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SUPER BOWL LIII

NFL Admits blown call

Napoleon Jinnies

Rams cheerleaders making nfl history

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istory will be made Sunday at the Super Bowl, but it will happen on the sidelines, not on the field. That’s where you’ll spot Quinton Peron and Napoleon Jinnies when the New England Patriots take on the Los Angeles Rams in Super Bowl LIII in Atlanta. Peron and Jinnies will be the first male cheerleaders at the Super Bowl in NFL history, cheering for the Rams alongside their female counterparts. The men already made history at the start of this season when they — along with dancer Jesse Hernandez of the New Orleans Saints’ cheerleading squad — became the first male cheerleaders in league history. In a tweet last week after his Rams secured a spot in the big game, Peron sent out a shout out to his squadmate. “Napoleon, you think Atlanta is ready for us?” Peron tweeted. “NAHHHHHH. We’re going to the Super Bowl!” The men, both dancers, made the Rams cheerleading squad back in March. Jinnies called making the team

a “humbling and amazing” experience. Peron said there wasn’t a good reason for him not to try out for the squad. “I was at (an L.A.) Lakers game (right before making the team) and I was watching the Laker Girls,” Peron told “Good Morning America” last summer, “and I was asking myself, ‘Why can’t I be down there?’ I’ve choreographed for girls who dance on pro teams, I’ve danced with girls on various pro teams. I just thought, ‘why not me?’” Other teams, like the Indianapolis Colts and the Baltimore Ravens, have had stuntmen before, USA Today reported, but Peron and Jinnies danced alongside their female teammates and did the same moves during the season. Peron and Jinnies’ success inspired 25-year-old Jesse Hernandez to try out for the New Orleans Saints’ Saintsations cheerleading team. He told CNN affiliate KATC that his mom sent him a link with their story. “She told me it was my time to shine,” he said in a video posted before his final audition.

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Los Angeles Rams CB Nickell Robey-Coleman breaks up a pass intended or New Orleans Saints WR Tommylee Lewis during the NFC Championship, Jan. 20.

OFFICIALS ‘ARE HUMAN’ Eight days after a blown call helped shape the outcome of the NFC Championship Game, the NFL finally acknowledged its mistake in an official capacity. In a court document filed Jan. 27, lawyers for the NFL and commissioner Roger Goodell wrote they “do not dispute” what Saints coach Sean Payton told reporters after the game — that the league called him and admitted the officiating error shortly after New Orleans’ 26-23 overtime loss. “Because the officials on the field are humans, like the players and coaches, errors will happen,” the league’s lawyers wrote. “The NFL parties do not dispute that they have previously advised the Saints, including the club’s head coach, that one or more penalties — for pass interference or illegal helmet-to-helmet contact — were mistakenly not called late in the NFC Championship Game, and that the NFL would like its officials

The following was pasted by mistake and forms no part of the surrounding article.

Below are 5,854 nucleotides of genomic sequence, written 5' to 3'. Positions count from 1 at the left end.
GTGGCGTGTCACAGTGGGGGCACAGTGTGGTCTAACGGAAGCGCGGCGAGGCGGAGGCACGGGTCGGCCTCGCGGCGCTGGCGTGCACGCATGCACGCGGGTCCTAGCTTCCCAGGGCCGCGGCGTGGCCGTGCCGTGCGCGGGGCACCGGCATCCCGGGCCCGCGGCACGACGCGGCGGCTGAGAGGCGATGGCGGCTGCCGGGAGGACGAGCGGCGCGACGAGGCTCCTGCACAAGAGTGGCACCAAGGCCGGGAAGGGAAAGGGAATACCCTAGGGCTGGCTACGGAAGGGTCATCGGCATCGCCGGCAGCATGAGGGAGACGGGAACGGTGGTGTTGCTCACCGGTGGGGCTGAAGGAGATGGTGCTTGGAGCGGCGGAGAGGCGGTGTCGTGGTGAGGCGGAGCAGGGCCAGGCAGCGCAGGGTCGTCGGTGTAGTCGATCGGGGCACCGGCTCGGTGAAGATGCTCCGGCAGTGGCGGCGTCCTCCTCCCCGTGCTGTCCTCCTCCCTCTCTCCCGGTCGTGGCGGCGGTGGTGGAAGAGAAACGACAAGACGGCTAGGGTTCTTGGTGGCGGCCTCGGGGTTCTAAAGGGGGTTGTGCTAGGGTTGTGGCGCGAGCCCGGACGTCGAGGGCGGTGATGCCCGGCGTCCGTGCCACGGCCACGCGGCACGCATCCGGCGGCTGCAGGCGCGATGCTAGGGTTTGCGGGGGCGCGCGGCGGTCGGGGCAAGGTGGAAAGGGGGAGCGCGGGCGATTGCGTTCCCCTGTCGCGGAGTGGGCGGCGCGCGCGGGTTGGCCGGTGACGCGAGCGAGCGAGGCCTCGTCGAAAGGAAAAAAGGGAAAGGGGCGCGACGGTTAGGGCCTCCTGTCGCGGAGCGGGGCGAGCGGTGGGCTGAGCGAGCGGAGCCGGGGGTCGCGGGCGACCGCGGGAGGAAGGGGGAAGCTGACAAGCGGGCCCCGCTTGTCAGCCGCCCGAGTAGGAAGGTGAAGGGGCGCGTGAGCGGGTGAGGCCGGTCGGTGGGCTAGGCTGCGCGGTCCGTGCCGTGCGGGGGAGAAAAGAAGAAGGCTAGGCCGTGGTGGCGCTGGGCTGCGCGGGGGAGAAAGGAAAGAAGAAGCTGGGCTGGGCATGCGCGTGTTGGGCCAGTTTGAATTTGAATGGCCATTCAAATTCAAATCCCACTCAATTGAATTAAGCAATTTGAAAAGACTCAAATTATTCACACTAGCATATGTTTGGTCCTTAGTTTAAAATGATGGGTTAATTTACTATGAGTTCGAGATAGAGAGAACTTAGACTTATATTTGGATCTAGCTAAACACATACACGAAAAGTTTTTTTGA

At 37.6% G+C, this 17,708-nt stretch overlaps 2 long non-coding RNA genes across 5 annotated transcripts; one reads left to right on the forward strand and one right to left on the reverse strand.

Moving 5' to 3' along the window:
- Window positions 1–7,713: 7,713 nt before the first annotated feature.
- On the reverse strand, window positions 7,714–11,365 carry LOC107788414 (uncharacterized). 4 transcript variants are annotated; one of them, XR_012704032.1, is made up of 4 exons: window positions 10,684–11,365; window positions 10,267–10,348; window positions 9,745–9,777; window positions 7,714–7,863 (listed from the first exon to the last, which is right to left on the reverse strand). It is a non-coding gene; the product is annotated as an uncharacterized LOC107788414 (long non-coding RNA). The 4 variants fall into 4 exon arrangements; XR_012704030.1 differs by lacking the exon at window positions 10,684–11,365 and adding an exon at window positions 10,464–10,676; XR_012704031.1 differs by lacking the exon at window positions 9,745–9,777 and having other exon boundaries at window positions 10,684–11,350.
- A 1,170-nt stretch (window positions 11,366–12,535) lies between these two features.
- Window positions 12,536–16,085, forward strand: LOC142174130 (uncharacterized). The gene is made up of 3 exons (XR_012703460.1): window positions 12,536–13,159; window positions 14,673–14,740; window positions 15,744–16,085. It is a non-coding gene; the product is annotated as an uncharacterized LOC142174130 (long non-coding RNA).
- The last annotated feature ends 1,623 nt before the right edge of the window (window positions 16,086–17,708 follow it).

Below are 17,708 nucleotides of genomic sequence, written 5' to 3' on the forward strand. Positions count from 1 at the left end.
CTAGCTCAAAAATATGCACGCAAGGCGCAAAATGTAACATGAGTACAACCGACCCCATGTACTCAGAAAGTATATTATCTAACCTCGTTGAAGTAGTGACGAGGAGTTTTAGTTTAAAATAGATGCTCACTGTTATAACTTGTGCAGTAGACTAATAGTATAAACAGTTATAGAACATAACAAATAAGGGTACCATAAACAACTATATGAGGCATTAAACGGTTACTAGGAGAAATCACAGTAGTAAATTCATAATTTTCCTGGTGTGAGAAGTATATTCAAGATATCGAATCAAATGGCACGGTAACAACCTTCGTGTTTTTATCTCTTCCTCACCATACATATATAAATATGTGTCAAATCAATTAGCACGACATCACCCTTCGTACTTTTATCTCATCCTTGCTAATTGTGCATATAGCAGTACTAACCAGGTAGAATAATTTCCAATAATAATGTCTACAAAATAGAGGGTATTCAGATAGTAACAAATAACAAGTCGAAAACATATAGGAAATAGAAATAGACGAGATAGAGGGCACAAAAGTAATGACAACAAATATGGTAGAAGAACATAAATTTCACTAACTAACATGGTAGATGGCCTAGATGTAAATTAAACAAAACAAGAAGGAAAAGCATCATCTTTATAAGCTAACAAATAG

on the field to make these calls. “This was acknowledged immediately after the game to the coach of the New Orleans Saints by NFL Senior Vice President of Officiating Al Riveron.” The NFL’s acknowledgment came in a brief filed by New Orleans law firm Jones, Swanson, Huddell & Garrison in response to a lawsuit filed by two Saints season ticket holders. The league had declined to publicly own up to the error in the days after the game, prompting criticism from media members and current and former players, including Saints tight end Benjamin Watson. NBC Sports reported that Payton has privately “urged the NFL to ‘show some leadership’” and issue a statement about the missed call. In its brief, the league also argues that Goodell does not have author-

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